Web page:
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The lowdown: five queer artists in Europe

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Being a queer artist is easy. Having an impact is harder; making a community more accessible to others. From Hungary, where an amendment to the constitution explicitly limited marriage as only possibly being between a man and a woman in March, to Bosnia and Herzegovina, queer artists are changing mentalities. Kati, Mel, Tonci, Andrea and Dorothee explain their stories 

Mel, Bosnia

'In Bosnia, the term ‘queer art’ is always misunderstood,' says Melisa Ljubovich, 23. 'It is not specified in the artistic scene, and desperately needs to become more commonly used. Queer art isn’t that free in Bosnia, it’s progressing. The LGBT community knows the meaning of the term, but they stick closely to ‘art’ and don’t question the issue. I come from a family with an artistic tradition. I’ve always been involved in art projects, movements and colonies. I never specified my art as queer before reading about the theory and culture. Eventually the people I get to know who call themselves queer artists are no longer that queer. They start to act like old academic shitty people.'

Mel lives her queer life to the full capacity, and is teaching young people to be queer artists, even travelling to Vienna to do so. 'Croatia and Serbia are quite advanced at promoting queer art and events, but Macedonia has more transparent queer artists.'

Andrea, Italy

Defining Andrea Giuliano as an artist is presumptuous; he says he feels the urge to express himself in different ways: a picture rather than a statement, a performance as opposed to a party. 'As for ‘queer’, I just had a lot of poison inside me,' says the 32-year-old, who lives in Budapest. 'I was too tired of keeping it in, so I spit it out. I have always had a fascination for points of views – what’s ‘normal’ for me might be out of this world for someone else.'

Andrea is working on a homoerotic trilogy, but most of his pictures don’t deal with the queer/ gay element/ factor - whatever it is. An artist can be a queer one even without having a clue about it, says Andrea. He is also part of some activities of KLIT, a queer feminist space, sex shop and library project in Budapest. “The LGBTQIA community is just one of the many parts of society being victimised by an absurd ‘modern’ witch-hunt” he says. “A reaction against all the discrimination and violence is inevitable and badly needed. Queer art is a way to bewitch, entertain and inform”

Tonci, Croatia

'I never attended art school,' says Tonci Kranjčević Batalić. 'I find the language of arts an easy form to talk about issues. Art allows total freedom in approaching a subject, it doesn't have to be politically correct. Compared to the science or legal system, I would even say it's queer in itself.' As a lad, Tonci was terrified when he perceived that romance in TV films would end up in marriage. This was presented as the only option in life for everyone, and he was relieved when he came out.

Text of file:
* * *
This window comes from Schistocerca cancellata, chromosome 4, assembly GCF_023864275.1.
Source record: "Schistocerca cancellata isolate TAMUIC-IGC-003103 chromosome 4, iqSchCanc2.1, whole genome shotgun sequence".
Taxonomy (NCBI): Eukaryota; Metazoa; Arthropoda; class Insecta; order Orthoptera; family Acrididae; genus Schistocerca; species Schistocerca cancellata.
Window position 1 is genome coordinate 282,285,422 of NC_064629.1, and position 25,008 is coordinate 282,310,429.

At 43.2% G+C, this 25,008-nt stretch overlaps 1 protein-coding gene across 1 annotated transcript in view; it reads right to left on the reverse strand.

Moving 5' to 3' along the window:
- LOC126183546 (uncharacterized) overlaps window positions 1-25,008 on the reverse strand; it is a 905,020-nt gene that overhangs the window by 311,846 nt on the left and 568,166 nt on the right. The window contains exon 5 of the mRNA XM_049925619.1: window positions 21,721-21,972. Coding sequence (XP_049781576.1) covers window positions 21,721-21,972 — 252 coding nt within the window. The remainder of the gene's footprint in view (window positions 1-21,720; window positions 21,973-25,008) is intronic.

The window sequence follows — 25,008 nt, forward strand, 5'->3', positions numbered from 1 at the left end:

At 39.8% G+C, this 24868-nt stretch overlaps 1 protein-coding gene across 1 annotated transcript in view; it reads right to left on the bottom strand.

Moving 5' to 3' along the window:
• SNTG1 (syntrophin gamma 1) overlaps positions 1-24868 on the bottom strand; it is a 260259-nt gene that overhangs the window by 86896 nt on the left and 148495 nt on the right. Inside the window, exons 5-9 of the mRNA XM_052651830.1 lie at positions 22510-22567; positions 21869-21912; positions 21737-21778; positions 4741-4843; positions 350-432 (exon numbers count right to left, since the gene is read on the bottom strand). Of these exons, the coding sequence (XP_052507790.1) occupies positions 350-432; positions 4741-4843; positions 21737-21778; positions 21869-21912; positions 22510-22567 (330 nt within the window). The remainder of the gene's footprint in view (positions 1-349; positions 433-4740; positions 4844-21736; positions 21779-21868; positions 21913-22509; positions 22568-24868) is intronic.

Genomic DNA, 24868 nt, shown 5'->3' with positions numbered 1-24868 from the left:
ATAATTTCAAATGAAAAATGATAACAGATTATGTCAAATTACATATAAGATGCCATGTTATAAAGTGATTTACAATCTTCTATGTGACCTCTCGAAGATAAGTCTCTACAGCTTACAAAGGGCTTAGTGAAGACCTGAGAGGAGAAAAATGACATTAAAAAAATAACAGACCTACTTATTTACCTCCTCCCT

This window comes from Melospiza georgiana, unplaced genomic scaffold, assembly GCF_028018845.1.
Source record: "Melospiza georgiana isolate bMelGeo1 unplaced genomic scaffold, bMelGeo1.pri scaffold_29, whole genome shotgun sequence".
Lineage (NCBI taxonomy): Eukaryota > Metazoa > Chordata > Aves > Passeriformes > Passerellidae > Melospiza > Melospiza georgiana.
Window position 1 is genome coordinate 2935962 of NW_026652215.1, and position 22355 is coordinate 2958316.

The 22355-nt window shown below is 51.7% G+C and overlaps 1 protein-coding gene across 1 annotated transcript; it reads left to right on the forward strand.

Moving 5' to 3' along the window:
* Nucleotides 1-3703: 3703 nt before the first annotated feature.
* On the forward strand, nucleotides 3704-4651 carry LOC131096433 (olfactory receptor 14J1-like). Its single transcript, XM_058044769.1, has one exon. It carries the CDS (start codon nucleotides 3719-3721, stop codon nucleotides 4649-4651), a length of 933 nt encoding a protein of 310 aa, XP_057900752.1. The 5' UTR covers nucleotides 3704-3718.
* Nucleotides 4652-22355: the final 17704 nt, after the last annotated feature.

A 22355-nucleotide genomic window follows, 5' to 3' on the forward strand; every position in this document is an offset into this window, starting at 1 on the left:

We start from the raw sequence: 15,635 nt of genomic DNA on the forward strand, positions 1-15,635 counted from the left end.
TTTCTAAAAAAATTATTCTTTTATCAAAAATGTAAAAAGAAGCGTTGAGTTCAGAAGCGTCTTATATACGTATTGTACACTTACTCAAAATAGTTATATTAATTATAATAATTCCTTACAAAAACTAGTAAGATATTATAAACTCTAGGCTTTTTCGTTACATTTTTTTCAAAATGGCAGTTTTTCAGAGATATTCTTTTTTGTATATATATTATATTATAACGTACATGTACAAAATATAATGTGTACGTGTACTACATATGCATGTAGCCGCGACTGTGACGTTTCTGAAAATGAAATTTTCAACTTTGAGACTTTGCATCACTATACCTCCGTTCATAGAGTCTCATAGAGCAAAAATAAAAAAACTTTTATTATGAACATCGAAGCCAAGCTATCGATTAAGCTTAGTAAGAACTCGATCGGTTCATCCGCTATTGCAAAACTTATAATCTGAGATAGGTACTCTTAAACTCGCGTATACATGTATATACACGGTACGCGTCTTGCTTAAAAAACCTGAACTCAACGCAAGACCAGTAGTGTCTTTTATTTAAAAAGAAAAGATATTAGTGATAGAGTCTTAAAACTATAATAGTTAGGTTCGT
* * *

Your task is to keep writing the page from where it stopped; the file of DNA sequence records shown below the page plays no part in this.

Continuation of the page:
'Being a ‘queer artist’ is about being critical,' he says. 'An artist can be queer without knowing it. It's not necessary to insist on the label. I aim to highlight the practices of everyday life of the gay community, and to question the dominant system from this position. I would call it ‘learning from faggotry’, as it offers a model for a different society based on common values, negotiated between individuals who make that society.'

Dorothee, Germany

In Germany queer art projects are plentiful but not in the mainstream, says Dorothee Zombronner, who has been promoting the genre in her country since she was a 22-year-old fine arts student. 'The first pictures of my ‘strange girls’ series illustrated the gap between the unaccomplished expectations of young men and women equivocated by advertising. I didn’t dare to call my art ‘queer’, even though I was working with these topics long before. I met an artist who called herself a queer artist because she loves women. Does the title depend on the art you make or on your sexuality? I'm a feminist; am I queer? Is my work feminist art because I am a woman? When I perform or tell people about my work in Germany, I get asked ‘You are so crazy! Why?’, or, as a friend of mine who called herself 'tolerant and open' said once to someone else in my presence: 'Dorothee always does strange things'.'

Dorothee has been asked if she has cancer because she makes her clothes from skin-coloured tights, with hair on uncommon places in forms that look genitals or beauty patches. Some galleries thought her work was ‘too bawdy to be exhibited’.

Kati, Budapest

'As a child I was interested in art, graphics and photography, but ended up a married biologist with three kids,' says Kati Holland. 'After my divorce, I finally came out to myself (about four years ago). I was going through an intense period of transition and self-exploration. The Buda drawing school is very tolerant and gave me the confidence to make the posters for my graphic design final exams. They show LGBTQ people kissing; the letters of the acronym are presented in the posters.' 

The activist and queer artist grew up learning about taoism, yin and yang. She realised that the binary gender categorisation was an artificial, social construct. Hungarian society has a frightening homophobic layer, but people only think in heteronormative stereotypes and in the binary gender, she says. She didn’t fit the stereotypical expectation of a female. 'I felt I was a mixture of masculine and feminine, a humanist as opposed to a feminist. Accepting both masculinity and femininity is the way forward. I don’t accept patriarchy - but I don’t want to replace it with matriarchy.'